The field of mHealth was galvanized in 2008 by the flagship United Nations Foundation-Vodafone Foundation publication, mHealth for Development. Since then, the mHealth Alliance and key partners have produced a collection of over 20 mHealth publications. These materials cover topics ranging from patient privacy to the mobile gender gap to technology standards and more. The collection has served to define and shape the field of mHealth and will now be available on the Knowledge for Health (K4Health) platform.
K4Health’s mHealth Knowledge portal generates, curates, and disseminates high quality resources for the field, making it the ideal new home for the mHealth Alliance collection. Incorporating the collection into the knowledge portal will ensure that these publications continue to serve as a set of critical building blocks as the mHealth sector progresses towards national digital health systems.
Each publication in this archived collection was developed in partnership with key thought leaders and mHealth Alliance member organizations. It is the collective undertaking of hundreds of experts and researchers from government stakeholders to private sector partners to frontline health workers. The mHealth Alliance’s thought leadership in the field began with the first-ever collection of mHealth case studies and the first global mHealth survey, published in partnership with the World Health Organization (WHO). Over the years, the Alliance has also developed important publications series focused on topics such as: maternal, newborn, and child health; overcoming key barriers and gaps; and aging populations. The progression of topics and issues covered in these publications exemplifies the tremendous progress that has been made in mobilizing collective action to address the major barriers to mainstreaming mHealth.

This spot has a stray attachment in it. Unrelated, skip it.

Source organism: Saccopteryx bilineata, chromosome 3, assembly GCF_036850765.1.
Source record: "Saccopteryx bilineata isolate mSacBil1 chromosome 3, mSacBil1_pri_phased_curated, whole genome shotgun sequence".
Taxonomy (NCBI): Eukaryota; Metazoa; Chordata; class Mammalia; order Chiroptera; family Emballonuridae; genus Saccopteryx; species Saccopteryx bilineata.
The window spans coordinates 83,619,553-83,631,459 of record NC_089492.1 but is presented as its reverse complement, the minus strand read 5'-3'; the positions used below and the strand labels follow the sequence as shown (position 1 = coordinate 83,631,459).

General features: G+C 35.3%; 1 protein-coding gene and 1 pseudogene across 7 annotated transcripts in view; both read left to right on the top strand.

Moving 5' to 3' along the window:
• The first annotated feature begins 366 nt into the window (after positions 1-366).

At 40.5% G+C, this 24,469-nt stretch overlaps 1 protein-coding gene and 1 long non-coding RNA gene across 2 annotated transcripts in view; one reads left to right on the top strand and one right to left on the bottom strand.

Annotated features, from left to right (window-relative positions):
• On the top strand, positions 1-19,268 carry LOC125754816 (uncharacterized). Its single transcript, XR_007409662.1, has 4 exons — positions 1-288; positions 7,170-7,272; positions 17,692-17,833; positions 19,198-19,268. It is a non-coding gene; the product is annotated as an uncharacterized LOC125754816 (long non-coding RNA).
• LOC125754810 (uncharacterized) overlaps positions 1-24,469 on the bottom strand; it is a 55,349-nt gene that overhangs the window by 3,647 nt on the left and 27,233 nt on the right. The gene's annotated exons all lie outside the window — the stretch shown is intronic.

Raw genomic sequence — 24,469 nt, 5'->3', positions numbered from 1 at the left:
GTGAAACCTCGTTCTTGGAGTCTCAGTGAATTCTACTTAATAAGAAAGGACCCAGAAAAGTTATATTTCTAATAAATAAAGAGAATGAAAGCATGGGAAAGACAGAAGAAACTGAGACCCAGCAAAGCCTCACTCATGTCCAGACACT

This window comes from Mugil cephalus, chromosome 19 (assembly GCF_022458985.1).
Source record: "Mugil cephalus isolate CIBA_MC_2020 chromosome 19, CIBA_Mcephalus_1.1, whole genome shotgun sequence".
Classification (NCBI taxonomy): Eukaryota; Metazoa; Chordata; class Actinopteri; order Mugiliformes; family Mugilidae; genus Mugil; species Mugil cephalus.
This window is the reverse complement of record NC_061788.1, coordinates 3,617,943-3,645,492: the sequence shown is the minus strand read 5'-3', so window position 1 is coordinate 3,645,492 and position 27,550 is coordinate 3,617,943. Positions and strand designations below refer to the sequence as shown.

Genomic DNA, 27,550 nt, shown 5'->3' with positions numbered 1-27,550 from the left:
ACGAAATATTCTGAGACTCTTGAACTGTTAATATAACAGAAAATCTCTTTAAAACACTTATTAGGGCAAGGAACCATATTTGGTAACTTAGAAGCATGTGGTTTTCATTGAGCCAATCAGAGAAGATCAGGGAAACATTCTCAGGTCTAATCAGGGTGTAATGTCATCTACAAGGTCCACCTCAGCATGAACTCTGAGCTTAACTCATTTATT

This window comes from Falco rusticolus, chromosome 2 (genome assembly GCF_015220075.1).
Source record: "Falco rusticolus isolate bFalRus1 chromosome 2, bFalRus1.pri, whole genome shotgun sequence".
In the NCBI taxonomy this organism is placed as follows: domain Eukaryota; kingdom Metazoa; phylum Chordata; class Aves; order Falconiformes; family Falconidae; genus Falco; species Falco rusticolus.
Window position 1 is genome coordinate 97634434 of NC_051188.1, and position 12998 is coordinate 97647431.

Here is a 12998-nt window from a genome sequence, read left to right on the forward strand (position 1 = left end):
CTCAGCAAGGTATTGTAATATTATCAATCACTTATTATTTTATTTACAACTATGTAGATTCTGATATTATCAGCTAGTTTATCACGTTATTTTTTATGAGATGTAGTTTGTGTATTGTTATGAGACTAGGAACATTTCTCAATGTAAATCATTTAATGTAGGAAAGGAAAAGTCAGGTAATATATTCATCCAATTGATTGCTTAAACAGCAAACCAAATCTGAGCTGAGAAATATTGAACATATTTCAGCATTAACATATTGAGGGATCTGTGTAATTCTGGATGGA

While each report stands on its own to provide systematic documentation, analysis and recommendations on specific topics, together they tell the story of mHealth and illuminate a promising path forward. These publications can, for example, facilitate informed maternal and child health decisions and investments for the post 2015 agenda.The content can catalyze multi-donor collaborations and the adoption of a principled approach to technology to strengthen national and global health systems. By leveraging the thought leadership contained within these resources, the global health and development communities will be better able to integrate technology platforms, develop and adopt standards, address individual rights to privacy and security, and promote more sustainable funding for digital health technologies. Much more than simply a historical record of the field of mHealth, this collection offers a guide for the future of digital health.
In the spirit of true partnership, the United Nations Foundation, which served as the host of the mHealth Alliance, would like to thank the United States Agency for International Development and the Johns Hopkins Center for Communication Programs for providing a platform for these publications. Through mHealth Knowledge, these publications will continue to inform responsible and evidence-based practices in the use of mobile health for the benefit of those most in need.
Patricia N. Mechael